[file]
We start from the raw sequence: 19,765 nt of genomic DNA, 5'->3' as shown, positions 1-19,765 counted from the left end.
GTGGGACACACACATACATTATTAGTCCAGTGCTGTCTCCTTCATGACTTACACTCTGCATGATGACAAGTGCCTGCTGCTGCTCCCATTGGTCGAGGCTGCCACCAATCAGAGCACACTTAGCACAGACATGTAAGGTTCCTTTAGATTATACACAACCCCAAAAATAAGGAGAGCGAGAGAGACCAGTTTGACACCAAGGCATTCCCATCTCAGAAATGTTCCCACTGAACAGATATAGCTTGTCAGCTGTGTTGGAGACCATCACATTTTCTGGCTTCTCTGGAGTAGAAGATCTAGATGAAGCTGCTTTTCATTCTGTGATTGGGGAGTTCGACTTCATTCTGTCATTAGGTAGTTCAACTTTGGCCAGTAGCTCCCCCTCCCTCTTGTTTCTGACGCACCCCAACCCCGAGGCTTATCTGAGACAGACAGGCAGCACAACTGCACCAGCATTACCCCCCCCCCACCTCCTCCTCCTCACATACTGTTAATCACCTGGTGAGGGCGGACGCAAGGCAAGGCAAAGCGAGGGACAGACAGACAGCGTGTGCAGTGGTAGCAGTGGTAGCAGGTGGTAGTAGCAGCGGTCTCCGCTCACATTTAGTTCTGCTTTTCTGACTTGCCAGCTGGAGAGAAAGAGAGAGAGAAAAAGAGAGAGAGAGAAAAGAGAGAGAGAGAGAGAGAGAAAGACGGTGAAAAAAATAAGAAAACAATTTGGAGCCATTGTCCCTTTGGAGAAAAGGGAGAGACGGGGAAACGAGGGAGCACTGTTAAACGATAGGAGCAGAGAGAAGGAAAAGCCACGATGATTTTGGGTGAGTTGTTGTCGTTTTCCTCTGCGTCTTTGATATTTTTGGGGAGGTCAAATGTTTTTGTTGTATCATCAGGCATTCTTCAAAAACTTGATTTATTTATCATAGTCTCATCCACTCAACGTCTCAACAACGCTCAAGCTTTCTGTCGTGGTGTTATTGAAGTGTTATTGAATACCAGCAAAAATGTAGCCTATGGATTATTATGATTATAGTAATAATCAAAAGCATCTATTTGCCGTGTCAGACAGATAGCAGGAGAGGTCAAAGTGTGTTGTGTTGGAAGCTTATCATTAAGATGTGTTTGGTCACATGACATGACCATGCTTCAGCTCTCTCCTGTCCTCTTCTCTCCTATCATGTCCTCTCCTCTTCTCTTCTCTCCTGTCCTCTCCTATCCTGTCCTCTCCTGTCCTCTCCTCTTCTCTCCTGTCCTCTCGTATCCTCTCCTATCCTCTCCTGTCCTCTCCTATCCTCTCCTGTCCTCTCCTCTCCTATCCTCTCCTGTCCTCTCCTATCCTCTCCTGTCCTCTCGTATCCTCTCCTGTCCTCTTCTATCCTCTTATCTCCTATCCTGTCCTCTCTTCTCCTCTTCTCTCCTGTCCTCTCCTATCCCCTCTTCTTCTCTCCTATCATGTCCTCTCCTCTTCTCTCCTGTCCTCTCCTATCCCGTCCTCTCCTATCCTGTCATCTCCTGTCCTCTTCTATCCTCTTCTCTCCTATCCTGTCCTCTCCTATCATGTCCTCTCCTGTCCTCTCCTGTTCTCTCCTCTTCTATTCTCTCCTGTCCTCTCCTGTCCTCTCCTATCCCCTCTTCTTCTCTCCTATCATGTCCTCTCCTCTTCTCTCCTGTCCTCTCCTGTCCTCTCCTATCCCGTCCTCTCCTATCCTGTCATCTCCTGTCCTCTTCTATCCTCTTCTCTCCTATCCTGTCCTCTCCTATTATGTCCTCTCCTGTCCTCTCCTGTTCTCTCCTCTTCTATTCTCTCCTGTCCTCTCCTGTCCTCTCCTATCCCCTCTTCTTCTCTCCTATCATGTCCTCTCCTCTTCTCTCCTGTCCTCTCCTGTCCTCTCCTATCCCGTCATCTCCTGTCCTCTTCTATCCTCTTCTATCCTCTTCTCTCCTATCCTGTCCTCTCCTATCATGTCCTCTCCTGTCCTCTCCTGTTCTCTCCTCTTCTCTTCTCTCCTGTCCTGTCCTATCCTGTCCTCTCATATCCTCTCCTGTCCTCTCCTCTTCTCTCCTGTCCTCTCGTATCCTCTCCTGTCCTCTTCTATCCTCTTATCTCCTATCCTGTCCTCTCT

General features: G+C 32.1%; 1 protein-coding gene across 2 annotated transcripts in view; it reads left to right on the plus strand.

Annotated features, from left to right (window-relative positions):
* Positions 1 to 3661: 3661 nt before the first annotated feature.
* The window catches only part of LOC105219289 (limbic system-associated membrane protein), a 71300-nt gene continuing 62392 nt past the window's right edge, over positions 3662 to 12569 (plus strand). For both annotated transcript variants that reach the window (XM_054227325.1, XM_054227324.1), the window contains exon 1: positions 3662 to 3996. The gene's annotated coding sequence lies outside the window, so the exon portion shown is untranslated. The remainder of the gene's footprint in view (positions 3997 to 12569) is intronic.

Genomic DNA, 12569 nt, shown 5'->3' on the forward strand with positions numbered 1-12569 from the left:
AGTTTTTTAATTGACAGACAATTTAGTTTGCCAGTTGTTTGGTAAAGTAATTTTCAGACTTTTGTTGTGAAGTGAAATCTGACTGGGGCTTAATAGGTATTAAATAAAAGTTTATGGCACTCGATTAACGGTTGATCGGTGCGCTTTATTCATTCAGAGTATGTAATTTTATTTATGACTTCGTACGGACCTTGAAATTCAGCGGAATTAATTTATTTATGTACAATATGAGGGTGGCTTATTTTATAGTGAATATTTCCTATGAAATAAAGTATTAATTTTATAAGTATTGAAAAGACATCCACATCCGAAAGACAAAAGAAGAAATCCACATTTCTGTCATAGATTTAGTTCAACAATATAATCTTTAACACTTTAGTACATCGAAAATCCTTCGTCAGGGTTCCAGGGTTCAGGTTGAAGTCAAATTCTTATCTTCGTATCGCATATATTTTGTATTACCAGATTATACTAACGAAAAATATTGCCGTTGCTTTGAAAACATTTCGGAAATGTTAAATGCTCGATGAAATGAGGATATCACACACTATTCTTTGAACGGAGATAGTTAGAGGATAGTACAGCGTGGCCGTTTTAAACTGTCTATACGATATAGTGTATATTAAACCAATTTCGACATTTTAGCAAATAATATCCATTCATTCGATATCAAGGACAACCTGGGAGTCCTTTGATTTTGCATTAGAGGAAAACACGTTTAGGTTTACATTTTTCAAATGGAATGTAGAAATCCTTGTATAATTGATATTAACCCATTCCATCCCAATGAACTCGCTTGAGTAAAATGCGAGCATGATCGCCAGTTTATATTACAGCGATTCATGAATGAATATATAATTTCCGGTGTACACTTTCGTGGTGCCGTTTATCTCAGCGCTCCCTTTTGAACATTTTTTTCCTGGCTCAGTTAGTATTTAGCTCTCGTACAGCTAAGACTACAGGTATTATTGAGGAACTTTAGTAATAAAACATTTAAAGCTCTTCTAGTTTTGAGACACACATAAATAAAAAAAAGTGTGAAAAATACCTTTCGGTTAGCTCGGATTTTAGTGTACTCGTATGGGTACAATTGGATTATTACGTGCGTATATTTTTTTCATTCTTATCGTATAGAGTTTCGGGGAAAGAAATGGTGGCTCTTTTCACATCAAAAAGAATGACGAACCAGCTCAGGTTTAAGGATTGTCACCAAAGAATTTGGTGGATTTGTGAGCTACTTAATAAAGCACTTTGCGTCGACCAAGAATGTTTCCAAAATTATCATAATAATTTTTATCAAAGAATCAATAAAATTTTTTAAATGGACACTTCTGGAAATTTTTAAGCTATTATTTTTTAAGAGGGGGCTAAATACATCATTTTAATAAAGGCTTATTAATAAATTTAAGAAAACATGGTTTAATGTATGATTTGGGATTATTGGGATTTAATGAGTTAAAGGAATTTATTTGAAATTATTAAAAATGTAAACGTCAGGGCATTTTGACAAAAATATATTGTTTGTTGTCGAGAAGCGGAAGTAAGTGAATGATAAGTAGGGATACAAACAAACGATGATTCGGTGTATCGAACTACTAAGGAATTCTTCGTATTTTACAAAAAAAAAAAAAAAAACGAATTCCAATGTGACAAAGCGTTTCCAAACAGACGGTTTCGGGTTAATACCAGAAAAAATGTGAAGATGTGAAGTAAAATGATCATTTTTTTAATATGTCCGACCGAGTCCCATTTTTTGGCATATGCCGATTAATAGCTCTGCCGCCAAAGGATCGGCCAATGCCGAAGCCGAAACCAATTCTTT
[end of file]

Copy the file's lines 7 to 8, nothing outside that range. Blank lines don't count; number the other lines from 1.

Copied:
Genomic DNA, 12569 nt, shown 5'->3' on the forward strand with positions numbered 1-12569 from the left:
AGTTTTTTAATTGACAGACAATTTAGTTTGCCAGTTGTTTGGTAAAGTAATTTTCAGACTTTTGTTGTGAAGTGAAATCTGACTGGGGCTTAATAGGTATTAAATAAAAGTTTATGGCACTCGATTAACGGTTGATCGGTGCGCTTTATTCATTCAGAGTATGTAATTTTATTTATGACTTCGTACGGACCTTGAAATTCAGCGGAATTAATTTATTTATGTACAATATGAGGGTGGCTTATTTTATAGTGAATATTTCCTATGAAATAAAGTATTAATTTTATAAGTATTGAAAAGACATCCACATCCGAAAGACAAAAGAAGAAATCCACATTTCTGTCATAGATTTAGTTCAACAATATAATCTTTAACACTTTAGTACATCGAAAATCCTTCGTCAGGGTTCCAGGGTTCAGGTTGAAGTCAAATTCTTATCTTCGTATCGCATATATTTTGTATTACCAGATTATACTAACGAAAAATATTGCCGTTGCTTTGAAAACATTTCGGAAATGTTAAATGCTCGATGAAATGAGGATATCACACACTATTCTTTGAACGGAGATAGTTAGAGGATAGTACAGCGTGGCCGTTTTAAACTGTCTATACGATATAGTGTATATTAAACCAATTTCGACATTTTAGCAAATAATATCCATTCATTCGATATCAAGGACAACCTGGGAGTCCTTTGATTTTGCATTAGAGGAAAACACGTTTAGGTTTACATTTTTCAAATGGAATGTAGAAATCCTTGTATAATTGATATTAACCCATTCCATCCCAATGAACTCGCTTGAGTAAAATGCGAGCATGATCGCCAGTTTATATTACAGCGATTCATGAATGAATATATAATTTCCGGTGTACACTTTCGTGGTGCCGTTTATCTCAGCGCTCCCTTTTGAACATTTTTTTCCTGGCTCAGTTAGTATTTAGCTCTCGTACAGCTAAGACTACAGGTATTATTGAGGAACTTTAGTAATAAAACATTTAAAGCTCTTCTAGTTTTGAGACACACATAAATAAAAAAAAGTGTGAAAAATACCTTTCGGTTAGCTCGGATTTTAGTGTACTCGTATGGGTACAATTGGATTATTACGTGCGTATATTTTTTTCATTCTTATCGTATAGAGTTTCGGGGAAAGAAATGGTGGCTCTTTTCACATCAAAAAGAATGACGAACCAGCTCAGGTTTAAGGATTGTCACCAAAGAATTTGGTGGATTTGTGAGCTACTTAATAAAGCACTTTGCGTCGACCAAGAATGTTTCCAAAATTATCATAATAATTTTTATCAAAGAATCAATAAAATTTTTTAAATGGACACTTCTGGAAATTTTTAAGCTATTATTTTTTAAGAGGGGGCTAAATACATCATTTTAATAAAGGCTTATTAATAAATTTAAGAAAACATGGTTTAATGTATGATTTGGGATTATTGGGATTTAATGAGTTAAAGGAATTTATTTGAAATTATTAAAAATGTAAACGTCAGGGCATTTTGACAAAAATATATTGTTTGTTGTCGAGAAGCGGAAGTAAGTGAATGATAAGTAGGGATACAAACAAACGATGATTCGGTGTATCGAACTACTAAGGAATTCTTCGTATTTTACAAAAAAAAAAAAAAAAACGAATTCCAATGTGACAAAGCGTTTCCAAACAGACGGTTTCGGGTTAATACCAGAAAAAATGTGAAGATGTGAAGTAAAATGATCATTTTTTTAATATGTCCGACCGAGTCCCATTTTTTGGCATATGCCGATTAATAGCTCTGCCGCCAAAGGATCGGCCAATGCCGAAGCCGAAACCAATTCTTT